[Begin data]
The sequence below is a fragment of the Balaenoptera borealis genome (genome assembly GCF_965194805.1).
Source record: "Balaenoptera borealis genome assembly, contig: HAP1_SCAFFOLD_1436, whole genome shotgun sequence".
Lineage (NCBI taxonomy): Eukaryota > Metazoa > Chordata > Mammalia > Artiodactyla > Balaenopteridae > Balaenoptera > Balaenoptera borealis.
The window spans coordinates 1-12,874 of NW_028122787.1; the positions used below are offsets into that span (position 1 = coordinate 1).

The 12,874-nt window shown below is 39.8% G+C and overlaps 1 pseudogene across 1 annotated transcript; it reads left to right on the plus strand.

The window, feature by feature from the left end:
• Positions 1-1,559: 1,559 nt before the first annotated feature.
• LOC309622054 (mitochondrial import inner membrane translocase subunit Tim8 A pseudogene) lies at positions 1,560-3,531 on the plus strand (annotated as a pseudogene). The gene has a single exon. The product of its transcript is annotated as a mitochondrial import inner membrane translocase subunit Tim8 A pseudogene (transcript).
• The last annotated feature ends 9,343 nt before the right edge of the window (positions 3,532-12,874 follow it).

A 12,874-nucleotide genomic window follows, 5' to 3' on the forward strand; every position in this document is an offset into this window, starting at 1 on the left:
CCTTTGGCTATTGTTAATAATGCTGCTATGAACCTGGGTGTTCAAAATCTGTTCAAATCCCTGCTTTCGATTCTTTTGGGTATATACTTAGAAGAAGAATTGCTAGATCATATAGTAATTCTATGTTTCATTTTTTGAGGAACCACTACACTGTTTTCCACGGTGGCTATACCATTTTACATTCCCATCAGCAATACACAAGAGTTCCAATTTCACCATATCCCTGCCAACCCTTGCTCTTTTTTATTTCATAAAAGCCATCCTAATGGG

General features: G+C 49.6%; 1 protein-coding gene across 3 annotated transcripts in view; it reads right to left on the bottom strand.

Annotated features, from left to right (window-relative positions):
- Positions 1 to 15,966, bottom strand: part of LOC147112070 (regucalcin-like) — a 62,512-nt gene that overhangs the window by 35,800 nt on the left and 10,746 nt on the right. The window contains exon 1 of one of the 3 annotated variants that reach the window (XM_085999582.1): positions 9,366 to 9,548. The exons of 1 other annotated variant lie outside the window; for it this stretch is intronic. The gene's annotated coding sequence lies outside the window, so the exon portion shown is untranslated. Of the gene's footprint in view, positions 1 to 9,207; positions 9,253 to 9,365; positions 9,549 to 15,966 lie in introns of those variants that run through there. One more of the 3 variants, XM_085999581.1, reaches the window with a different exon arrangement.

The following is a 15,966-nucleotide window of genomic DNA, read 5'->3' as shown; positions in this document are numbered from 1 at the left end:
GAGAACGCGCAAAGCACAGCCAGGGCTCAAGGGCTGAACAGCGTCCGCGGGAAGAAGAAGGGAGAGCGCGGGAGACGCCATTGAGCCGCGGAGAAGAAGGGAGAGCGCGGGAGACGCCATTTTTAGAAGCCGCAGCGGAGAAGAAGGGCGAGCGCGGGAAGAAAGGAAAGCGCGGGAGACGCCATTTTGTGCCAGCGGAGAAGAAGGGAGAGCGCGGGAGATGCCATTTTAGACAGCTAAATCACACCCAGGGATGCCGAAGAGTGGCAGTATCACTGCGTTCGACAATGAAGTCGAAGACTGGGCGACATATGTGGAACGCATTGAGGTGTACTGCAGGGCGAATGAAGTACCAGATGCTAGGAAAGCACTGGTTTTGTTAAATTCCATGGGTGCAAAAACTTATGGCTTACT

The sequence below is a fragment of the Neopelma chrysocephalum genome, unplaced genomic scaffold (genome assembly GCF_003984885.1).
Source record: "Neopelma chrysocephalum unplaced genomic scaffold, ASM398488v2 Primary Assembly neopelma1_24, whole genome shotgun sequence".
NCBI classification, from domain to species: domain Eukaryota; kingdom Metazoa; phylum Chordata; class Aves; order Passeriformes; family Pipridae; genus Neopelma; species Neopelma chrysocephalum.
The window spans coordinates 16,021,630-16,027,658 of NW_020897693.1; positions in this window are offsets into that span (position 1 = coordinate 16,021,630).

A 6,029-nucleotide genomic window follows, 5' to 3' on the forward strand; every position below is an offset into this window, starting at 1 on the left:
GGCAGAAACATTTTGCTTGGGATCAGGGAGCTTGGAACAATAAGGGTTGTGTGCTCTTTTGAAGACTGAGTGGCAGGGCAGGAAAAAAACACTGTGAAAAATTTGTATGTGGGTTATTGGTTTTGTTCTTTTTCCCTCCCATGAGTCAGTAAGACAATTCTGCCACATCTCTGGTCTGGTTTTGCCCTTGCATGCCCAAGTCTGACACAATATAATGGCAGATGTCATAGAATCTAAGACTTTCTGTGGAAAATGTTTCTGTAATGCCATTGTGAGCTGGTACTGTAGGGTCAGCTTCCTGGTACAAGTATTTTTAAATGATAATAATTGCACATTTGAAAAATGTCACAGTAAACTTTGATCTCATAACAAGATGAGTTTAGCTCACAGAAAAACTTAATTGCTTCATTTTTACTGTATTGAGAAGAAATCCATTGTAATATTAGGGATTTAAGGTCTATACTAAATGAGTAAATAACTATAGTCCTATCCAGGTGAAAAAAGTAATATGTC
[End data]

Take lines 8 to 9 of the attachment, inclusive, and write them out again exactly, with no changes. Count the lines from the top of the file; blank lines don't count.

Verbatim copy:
• LOC309622054 (mitochondrial import inner membrane translocase subunit Tim8 A pseudogene) lies at positions 1,560-3,531 on the plus strand (annotated as a pseudogene). The gene has a single exon. The product of its transcript is annotated as a mitochondrial import inner membrane translocase subunit Tim8 A pseudogene (transcript).
• The last annotated feature ends 9,343 nt before the right edge of the window (positions 3,532-12,874 follow it).